Truth Frequency Radio
Nov 21, 2013

NSA-GCHQ-UK-London-Great-Britain-spying-pact-deal-truth-frequency-radio-chris-geo-sheree-geo-alternative-media-news-informationBy JAMES GLANZ, NYT

The National Security Agency is authorized to spy on the citizens of America’s closest allies, including Britain, even though those English-speaking countries have long had an official non-spying pact, according to a newly disclosed memorandum.

The classified N.S.A. document, which appears to be a draft and is dated January 2005, states that under specific circumstances, the American intelligence agency may spy on citizens of Britain without that country’s consent or knowledge. The memo, provided by the former N.S.A. contractor Edward J. Snowden, is labeled secret and “NOFORN,” indicating that it may not be shared with any foreign country.

In recent months, the N.S.A.’s activities have stoked anger across the world after leaked documents have exposed American spying on political and economic partners like Germany and France, as well as various foreign leaders. But until now, there has been almost nothing disclosed about spying among the “Five Eyes” countries — the United States and its close intelligence partners Britain, Canada, Australia and New Zealand.

The N.S.A. declined to respond to questions on whether the draft became official policy and whether spying on Britain without its consent had ever taken place.

But portions of the document appear to indicate that, whether by formal agreement or simply longstanding practice, both Britain and the United States believed that in extraordinary circumstances, one country might feel compelled to spy on citizens of the other.

In a reference to an intelligence-sharing compact struck in March 1946, the memo said the two nations had agreed “that both governments will not target each other’s citizens/persons.”

That agreement, however, came with a caveat that “when it is in the best interest of each nation,” unilateral spying by one nation on the other could take place, the memo says. It goes on to expand that mandate to allow spying by the United States on any of the Five Eyes countries.

The memo was provided by Mr. Snowden to The Guardian, which shared it with The New York Times. The N.S.A. also declined to say whether the memorandum merely codified longstanding American practice or was breaking new ground.

“NSA works with a number of partners and allies in meeting its foreign-intelligence mission goals, and in every case those operations comply with U.S. law and with the applicable laws under which those partners and allies operate,” the agency said in a written reply to questions.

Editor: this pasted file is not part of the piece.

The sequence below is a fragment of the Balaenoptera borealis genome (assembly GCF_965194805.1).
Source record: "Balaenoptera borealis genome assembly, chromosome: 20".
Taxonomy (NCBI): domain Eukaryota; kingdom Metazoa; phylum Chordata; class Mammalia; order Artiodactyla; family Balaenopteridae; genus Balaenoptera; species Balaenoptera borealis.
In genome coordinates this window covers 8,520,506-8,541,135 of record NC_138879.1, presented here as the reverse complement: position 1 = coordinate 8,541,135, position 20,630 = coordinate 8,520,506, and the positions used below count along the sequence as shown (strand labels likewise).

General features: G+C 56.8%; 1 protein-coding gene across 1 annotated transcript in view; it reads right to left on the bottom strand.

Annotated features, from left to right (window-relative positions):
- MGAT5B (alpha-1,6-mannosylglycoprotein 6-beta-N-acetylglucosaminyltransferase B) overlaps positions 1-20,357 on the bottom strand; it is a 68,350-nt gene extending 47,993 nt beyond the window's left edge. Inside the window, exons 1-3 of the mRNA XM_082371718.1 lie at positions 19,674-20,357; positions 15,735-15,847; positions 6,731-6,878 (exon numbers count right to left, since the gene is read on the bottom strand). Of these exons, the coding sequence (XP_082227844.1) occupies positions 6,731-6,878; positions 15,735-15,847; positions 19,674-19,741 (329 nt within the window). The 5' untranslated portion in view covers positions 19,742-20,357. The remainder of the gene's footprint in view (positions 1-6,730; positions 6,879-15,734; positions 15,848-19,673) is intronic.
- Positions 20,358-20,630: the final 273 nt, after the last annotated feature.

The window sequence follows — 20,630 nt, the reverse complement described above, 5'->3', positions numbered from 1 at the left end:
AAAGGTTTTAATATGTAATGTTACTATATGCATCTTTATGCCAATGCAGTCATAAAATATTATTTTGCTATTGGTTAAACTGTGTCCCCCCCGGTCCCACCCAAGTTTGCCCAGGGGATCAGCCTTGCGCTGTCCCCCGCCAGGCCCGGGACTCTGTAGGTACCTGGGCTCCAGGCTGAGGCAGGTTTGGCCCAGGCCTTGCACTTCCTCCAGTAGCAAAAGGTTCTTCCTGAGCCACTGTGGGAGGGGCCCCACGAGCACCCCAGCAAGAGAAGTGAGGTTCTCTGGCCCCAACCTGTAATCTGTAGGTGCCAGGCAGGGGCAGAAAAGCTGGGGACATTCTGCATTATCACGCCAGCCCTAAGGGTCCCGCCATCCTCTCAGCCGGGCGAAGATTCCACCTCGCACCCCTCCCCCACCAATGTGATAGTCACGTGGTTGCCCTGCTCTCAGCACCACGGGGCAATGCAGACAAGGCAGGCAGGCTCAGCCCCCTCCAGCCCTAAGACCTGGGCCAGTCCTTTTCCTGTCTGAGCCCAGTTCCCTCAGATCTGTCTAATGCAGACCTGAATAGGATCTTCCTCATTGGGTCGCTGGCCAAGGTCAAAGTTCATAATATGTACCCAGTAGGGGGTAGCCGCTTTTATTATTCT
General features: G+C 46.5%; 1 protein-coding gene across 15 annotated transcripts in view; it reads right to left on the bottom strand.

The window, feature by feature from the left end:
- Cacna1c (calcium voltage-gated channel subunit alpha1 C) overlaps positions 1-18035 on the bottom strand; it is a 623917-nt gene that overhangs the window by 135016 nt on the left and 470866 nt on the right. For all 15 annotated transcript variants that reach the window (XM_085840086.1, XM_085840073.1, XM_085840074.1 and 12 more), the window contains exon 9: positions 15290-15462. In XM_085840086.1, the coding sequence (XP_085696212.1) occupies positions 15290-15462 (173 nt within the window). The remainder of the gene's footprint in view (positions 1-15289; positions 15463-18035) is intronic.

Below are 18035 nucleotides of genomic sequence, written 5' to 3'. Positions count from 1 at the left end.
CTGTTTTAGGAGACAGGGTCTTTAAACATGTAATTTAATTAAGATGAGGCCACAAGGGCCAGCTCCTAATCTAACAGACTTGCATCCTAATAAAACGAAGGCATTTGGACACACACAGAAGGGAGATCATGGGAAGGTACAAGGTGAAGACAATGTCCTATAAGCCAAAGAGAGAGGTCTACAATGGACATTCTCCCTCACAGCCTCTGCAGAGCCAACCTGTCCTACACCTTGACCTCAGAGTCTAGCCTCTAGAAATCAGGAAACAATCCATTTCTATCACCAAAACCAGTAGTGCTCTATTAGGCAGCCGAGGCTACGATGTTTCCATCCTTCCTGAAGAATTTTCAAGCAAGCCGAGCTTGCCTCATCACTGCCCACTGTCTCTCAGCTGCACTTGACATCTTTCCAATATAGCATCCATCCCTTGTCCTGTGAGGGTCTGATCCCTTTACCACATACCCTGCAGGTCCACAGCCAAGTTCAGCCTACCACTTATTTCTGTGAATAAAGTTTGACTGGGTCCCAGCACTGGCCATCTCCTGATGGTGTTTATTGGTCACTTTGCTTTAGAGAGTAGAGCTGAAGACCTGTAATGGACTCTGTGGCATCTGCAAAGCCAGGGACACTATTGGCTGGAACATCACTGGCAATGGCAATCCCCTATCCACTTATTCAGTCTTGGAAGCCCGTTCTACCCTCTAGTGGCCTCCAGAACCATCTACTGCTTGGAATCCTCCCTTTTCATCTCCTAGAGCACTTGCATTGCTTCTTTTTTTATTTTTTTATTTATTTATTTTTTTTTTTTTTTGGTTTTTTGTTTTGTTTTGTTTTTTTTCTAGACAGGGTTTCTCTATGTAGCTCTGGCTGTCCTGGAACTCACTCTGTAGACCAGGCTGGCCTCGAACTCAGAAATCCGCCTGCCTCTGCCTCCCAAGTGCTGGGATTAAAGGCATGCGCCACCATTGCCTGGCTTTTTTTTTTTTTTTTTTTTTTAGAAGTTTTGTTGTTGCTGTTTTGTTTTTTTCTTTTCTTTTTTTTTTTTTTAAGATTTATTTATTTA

One former senior intelligence official said he had been unaware there were any exceptions to the policy of the five nations sharing intelligence information with each other, but said he would be surprised if the United States chose to spy on its closest allies very frequently.

“They would do this unilaterally so rarely and in such extraordinary circumstances because they would be so concerned about hurting the relationship,” said the former official, who spoke only on condition of anonymity. “My bet is that they wouldn’t go to that well very often.”

The memo contains several protocols on who should be alerted, and under what circumstances, when spying must take place on other Five Eyes countries — also referred to as “Second Party” countries.

One paragraph, marked secret, appears to suggest that the preferred option is to gain permission from the country whose citizens are to be spied upon. But the very next paragraph, marked secret and NOFORN, indicates that the N.S.A. can go it alone if permission is not forthcoming — or if United States chooses not to ask.

“When sharing the planned targeting information with a Second Party would be contrary to U.S. interests, or when the Second Party declines a collaboration proposal, the proposed targeting must be presented to the Signals Intelligence Director for approval with justification for the criticality of the proposed collection,” the passage explains.

It goes on to say that if that spying is approved, the information it gleans “must be maintained in NOFORN channels” — i.e., never shared with the spied-upon country.

A footnote goes further, suggesting that if a Five Eyes citizen is outside of his or her own country, the limits are lifted. In that case, the memo says, “there may be no restrictions associated with that collection” outside of basic N.S.A. rules on avoiding spying on innocent Americans and similar guidelines.

The memo does not detail how much, if at all, these orders differ from existing practice among the spying partners. Even the memo’s purpose is classified secret and NOFORN: “This management directive establishes United States Signals Intelligence System (USSS) policy and procedures related to the targeting of Second Party Persons.”

From the start, the document raises the intriguing question of whether American and British spy agencies have been loosening the rules established in the nonspying compact of 1946. After referring to the compact, the memo contains a passage stating that “this agreement has evolved” to include the understanding that Britain and the United States would not spy on each other.

But in the next two sentences, the memo asserts that the countries “reserved the right” to spy on each other “when it is in the best interest of each nation.”

Mark Mazzetti contributed reporting.